Checking In: Taking the Time to Evaluate the Mental Health Component

MVP EXCLUSIVE

By Josh Cupp

Sports, sports, sports. We cannot get enough. Our parents played, we played and still do, we are binge watching March Madness, MLB coming soon, NBA playoffs around the corner, the Masters—you know who you are, you’re a fan of athletics. As our competitive playing careers come to a close in early adulthood, most of us greatly look forward to watching our kids play the sports we love. When we do this right, sharing athletics with our kids is a beautiful pursuit. Light instruction, gentle cheering from the sidelines, and encouraging words are great places to start on a journey toward keeping competition a fun and positive experience.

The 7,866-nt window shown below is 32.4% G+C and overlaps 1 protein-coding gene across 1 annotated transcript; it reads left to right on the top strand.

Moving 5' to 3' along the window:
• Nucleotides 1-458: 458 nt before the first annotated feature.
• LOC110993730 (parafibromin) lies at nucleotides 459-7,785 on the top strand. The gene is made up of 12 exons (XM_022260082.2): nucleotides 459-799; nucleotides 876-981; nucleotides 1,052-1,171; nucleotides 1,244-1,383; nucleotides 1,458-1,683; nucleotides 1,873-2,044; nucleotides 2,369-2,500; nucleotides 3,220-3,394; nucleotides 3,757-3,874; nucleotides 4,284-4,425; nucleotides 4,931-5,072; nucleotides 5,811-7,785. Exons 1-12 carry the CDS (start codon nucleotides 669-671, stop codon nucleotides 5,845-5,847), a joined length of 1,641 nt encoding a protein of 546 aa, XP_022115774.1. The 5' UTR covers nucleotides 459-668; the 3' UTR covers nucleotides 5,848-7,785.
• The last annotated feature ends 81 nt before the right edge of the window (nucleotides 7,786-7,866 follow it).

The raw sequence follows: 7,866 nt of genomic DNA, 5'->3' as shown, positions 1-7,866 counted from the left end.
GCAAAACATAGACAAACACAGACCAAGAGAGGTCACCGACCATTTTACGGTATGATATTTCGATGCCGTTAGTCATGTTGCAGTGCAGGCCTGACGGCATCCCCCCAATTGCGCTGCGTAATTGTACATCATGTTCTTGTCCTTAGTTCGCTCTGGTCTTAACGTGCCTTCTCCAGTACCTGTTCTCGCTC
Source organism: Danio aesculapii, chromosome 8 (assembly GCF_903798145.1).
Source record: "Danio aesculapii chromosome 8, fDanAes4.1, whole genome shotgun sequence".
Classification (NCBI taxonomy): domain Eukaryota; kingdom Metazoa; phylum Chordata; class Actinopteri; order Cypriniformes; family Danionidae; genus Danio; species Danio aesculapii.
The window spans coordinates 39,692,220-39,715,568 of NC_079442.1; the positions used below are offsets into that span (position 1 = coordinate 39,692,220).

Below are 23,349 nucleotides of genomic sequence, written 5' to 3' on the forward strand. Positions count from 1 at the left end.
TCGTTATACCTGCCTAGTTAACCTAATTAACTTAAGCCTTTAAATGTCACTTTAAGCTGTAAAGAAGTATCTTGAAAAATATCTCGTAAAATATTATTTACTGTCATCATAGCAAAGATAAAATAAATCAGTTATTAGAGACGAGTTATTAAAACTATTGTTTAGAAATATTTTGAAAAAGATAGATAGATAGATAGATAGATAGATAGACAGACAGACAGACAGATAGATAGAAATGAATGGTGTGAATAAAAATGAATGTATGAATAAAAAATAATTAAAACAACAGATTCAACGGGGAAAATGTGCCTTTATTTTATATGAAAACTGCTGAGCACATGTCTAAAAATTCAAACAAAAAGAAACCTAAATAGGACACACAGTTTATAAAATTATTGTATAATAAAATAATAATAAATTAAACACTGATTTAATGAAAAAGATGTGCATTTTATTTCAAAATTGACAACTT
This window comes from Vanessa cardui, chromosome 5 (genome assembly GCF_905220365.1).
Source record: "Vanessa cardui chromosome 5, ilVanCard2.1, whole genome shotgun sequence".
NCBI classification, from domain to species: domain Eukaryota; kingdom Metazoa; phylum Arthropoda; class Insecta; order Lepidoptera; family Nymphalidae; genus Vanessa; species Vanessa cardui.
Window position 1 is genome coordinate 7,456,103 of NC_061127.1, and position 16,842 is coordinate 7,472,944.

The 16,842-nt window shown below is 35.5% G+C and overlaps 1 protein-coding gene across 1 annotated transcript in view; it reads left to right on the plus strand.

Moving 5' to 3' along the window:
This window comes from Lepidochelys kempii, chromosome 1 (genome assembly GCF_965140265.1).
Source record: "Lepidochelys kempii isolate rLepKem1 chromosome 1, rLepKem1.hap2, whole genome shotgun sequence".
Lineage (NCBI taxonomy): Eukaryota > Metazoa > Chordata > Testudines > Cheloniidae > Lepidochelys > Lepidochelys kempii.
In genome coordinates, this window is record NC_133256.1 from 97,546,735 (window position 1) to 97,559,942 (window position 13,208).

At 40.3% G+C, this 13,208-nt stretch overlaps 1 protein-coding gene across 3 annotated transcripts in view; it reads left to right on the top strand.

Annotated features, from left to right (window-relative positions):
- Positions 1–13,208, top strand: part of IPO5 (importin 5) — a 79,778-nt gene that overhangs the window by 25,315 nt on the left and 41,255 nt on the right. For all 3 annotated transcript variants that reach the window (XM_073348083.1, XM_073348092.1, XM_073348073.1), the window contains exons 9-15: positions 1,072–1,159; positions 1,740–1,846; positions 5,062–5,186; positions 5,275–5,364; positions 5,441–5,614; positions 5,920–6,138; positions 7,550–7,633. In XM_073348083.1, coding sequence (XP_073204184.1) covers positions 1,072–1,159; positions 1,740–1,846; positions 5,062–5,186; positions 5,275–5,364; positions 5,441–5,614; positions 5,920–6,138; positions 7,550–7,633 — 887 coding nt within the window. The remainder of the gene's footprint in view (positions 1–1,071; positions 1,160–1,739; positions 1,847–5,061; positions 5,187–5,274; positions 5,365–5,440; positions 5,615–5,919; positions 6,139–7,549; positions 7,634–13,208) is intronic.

Inevitably, it doesn’t always go as planned. Whether it’s wanting athletic success for our children too much or perhaps trying to live through our kids’ endeavors, sometimes we put a little too much pressure on their results and performance. We forget that except for the 1/8th of 1% that are playing youth sports, we are participating merely to learn life lessons, understand the value of hard work, teamwork, and get some good old fashion exercise. Other times as well, the stressors are self-inflicted with kids just wanting to achieve and impress on their own.